Dissertation Topics in Nursing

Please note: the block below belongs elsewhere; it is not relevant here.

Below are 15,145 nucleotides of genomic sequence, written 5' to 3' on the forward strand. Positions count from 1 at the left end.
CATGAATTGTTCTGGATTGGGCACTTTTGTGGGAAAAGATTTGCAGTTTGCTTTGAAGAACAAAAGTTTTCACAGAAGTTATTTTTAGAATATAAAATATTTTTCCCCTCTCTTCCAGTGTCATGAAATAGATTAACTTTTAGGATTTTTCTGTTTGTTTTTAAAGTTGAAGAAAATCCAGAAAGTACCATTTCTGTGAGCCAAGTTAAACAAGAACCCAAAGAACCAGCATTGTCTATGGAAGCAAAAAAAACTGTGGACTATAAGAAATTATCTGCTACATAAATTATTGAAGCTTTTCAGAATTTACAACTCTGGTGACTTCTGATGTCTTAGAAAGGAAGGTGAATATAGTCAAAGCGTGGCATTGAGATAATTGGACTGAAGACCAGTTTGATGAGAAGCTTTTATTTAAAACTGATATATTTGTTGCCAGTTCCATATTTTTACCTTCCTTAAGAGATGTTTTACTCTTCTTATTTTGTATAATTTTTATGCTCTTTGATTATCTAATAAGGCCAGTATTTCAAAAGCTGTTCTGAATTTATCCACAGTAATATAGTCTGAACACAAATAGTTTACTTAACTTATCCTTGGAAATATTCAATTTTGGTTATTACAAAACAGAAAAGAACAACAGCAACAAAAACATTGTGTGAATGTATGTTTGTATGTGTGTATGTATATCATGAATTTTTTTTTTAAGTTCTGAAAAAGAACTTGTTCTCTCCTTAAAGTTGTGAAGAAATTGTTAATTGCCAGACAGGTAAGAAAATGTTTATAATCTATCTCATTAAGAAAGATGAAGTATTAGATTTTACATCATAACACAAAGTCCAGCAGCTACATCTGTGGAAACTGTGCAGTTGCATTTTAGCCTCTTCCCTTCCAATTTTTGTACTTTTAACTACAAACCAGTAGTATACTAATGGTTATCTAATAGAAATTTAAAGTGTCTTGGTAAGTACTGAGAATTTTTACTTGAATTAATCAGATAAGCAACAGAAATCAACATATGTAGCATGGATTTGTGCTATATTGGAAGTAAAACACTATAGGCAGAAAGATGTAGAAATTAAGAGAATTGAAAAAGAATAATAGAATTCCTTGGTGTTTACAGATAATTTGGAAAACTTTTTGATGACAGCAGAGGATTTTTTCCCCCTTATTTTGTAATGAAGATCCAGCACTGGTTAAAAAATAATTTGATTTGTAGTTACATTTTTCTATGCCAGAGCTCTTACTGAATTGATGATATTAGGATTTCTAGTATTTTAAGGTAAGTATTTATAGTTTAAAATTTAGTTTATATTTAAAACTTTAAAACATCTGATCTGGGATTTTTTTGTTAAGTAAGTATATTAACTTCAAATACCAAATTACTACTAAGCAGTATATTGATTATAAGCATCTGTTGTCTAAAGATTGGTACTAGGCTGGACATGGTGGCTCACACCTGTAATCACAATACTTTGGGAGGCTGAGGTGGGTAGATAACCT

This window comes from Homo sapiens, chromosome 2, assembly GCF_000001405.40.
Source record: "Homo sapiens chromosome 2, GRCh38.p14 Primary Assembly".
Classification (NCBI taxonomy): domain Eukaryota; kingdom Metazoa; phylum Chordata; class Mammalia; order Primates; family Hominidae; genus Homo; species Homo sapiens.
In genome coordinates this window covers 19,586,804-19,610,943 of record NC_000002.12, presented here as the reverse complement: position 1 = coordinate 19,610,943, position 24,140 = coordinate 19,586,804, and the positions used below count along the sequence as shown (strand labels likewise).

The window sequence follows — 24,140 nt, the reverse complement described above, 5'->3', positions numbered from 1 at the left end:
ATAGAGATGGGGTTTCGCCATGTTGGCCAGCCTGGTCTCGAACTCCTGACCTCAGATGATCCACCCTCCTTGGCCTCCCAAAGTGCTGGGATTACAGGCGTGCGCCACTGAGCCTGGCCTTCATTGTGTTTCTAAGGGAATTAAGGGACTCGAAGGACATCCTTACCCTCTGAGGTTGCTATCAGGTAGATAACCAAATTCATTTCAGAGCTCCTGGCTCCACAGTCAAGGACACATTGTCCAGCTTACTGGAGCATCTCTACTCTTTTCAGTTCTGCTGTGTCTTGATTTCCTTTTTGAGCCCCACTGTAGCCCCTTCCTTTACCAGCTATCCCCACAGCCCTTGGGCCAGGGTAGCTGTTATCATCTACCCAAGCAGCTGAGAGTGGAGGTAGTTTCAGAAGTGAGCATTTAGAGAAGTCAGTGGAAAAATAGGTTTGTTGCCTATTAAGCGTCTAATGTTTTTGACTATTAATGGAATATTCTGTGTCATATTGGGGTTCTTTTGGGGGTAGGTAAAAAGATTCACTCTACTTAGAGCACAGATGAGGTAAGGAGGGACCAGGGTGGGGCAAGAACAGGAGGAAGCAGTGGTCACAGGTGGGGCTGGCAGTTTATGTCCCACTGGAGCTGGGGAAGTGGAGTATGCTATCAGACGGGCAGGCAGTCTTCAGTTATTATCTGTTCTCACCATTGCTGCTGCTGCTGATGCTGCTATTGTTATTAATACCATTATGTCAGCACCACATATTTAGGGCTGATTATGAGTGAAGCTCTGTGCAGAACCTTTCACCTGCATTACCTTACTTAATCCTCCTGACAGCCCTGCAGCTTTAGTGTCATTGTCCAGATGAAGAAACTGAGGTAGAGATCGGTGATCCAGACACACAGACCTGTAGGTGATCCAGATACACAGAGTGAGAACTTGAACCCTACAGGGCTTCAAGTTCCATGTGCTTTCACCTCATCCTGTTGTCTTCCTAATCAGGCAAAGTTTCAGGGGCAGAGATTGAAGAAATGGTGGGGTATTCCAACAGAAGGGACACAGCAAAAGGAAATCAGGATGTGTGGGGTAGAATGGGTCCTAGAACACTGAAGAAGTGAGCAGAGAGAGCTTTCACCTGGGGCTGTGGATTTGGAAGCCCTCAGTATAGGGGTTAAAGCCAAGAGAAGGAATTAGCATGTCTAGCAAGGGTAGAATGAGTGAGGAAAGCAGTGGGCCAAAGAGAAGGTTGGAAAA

imageBackground Few quantitative studies have documented the types of research topics most commonly employed by nursing PhD students and whether they differ by program delivery (in-person vs. online/hybrid programs). Objectives We examined a large set of publicly available PhD dissertation abstracts to (a) describe the relative prevalence of different research topics and methods and (b) test whether the primary topics and methods used differed between online or hybrid and in-person PhD programs. A secondary goal was to introduce the reader to modern text-mining approaches to generate insights from a document corpus. Methods Our database consisted of 2,027 dissertation abstracts published between 2015 and 2019. We used a structural topic modeling text-mining approach to explore PhD students’ research topics and methods in United States-based doctoral nursing programs. Results We identified 24 different research topics representing a wide range of research activities. Most of the research topics identified did not differ in prevalence between online/hybrid and in-person programs. However, online/hybrid programs were more likely to engage students in research focused on nursing education, professional development, work environment, simulation, and qualitative analysis. Pediatrics, sleep science, older adults and aging, and chronic disease management were more prevalent topics in in-person-only programs. Discussion The range of topics identified highlights the breadth of research nursing PhD students’ conduct. Both in-person and online/hybrid programs offer a range of research opportunities, although we did observe some differences in topic prevalence. These differences could be due to the nature of some types of research (e.g., research that requires an in-person presence) or differences in research intensity between programs (e.g., amount of grant funding or proximity to a medical center). Future research should explore why research topic prevalence may vary by program delivery. We hope that this text-mining application serves as an illustrative example for researchers considering how to draw inferences from large sets of text documents. We are particularly interested in seeing future work that might combine traditional qualitative approaches and large-scale text mining to leverage the advantages of each.